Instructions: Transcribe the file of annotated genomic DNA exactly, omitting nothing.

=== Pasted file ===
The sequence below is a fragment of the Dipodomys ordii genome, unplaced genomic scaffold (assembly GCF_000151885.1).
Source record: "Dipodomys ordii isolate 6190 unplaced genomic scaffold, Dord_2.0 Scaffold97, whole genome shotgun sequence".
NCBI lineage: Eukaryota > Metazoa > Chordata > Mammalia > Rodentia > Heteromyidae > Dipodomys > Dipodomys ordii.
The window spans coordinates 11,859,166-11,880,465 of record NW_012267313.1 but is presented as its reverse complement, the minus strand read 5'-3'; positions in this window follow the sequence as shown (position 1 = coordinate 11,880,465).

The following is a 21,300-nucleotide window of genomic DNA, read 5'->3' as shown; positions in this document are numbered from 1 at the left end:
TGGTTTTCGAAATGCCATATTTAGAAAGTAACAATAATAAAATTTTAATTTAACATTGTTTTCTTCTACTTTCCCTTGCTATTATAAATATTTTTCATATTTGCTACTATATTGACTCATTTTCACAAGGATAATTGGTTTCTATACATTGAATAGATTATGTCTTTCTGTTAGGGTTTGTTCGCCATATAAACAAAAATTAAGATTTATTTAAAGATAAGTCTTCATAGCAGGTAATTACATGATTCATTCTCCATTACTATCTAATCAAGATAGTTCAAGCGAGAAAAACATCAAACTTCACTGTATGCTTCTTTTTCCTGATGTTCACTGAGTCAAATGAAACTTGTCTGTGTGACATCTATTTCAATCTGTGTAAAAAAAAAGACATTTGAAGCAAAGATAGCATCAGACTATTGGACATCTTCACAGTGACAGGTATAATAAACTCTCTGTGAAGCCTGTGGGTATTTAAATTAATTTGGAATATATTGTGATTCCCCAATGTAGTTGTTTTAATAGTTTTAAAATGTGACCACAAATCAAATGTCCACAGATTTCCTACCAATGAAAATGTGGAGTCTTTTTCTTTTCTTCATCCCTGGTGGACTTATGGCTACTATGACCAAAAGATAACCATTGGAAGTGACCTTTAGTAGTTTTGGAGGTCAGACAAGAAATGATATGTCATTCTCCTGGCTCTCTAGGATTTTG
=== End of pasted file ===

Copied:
The sequence below is a fragment of the Dipodomys ordii genome, unplaced genomic scaffold (assembly GCF_000151885.1).
Source record: "Dipodomys ordii isolate 6190 unplaced genomic scaffold, Dord_2.0 Scaffold97, whole genome shotgun sequence".
NCBI lineage: Eukaryota > Metazoa > Chordata > Mammalia > Rodentia > Heteromyidae > Dipodomys > Dipodomys ordii.
The window spans coordinates 11,859,166-11,880,465 of record NW_012267313.1 but is presented as its reverse complement, the minus strand read 5'-3'; positions in this window follow the sequence as shown (position 1 = coordinate 11,880,465).

The following is a 21,300-nucleotide window of genomic DNA, read 5'->3' as shown; positions in this document are numbered from 1 at the left end:
TGGTTTTCGAAATGCCATATTTAGAAAGTAACAATAATAAAATTTTAATTTAACATTGTTTTCTTCTACTTTCCCTTGCTATTATAAATATTTTTCATATTTGCTACTATATTGACTCATTTTCACAAGGATAATTGGTTTCTATACATTGAATAGATTATGTCTTTCTGTTAGGGTTTGTTCGCCATATAAACAAAAATTAAGATTTATTTAAAGATAAGTCTTCATAGCAGGTAATTACATGATTCATTCTCCATTACTATCTAATCAAGATAGTTCAAGCGAGAAAAACATCAAACTTCACTGTATGCTTCTTTTTCCTGATGTTCACTGAGTCAAATGAAACTTGTCTGTGTGACATCTATTTCAATCTGTGTAAAAAAAAAGACATTTGAAGCAAAGATAGCATCAGACTATTGGACATCTTCACAGTGACAGGTATAATAAACTCTCTGTGAAGCCTGTGGGTATTTAAATTAATTTGGAATATATTGTGATTCCCCAATGTAGTTGTTTTAATAGTTTTAAAATGTGACCACAAATCAAATGTCCACAGATTTCCTACCAATGAAAATGTGGAGTCTTTTTCTTTTCTTCATCCCTGGTGGACTTATGGCTACTATGACCAAAAGATAACCATTGGAAGTGACCTTTAGTAGTTTTGGAGGTCAGACAAGAAATGATATGTCATTCTCCTGGCTCTCTAGGATTTTG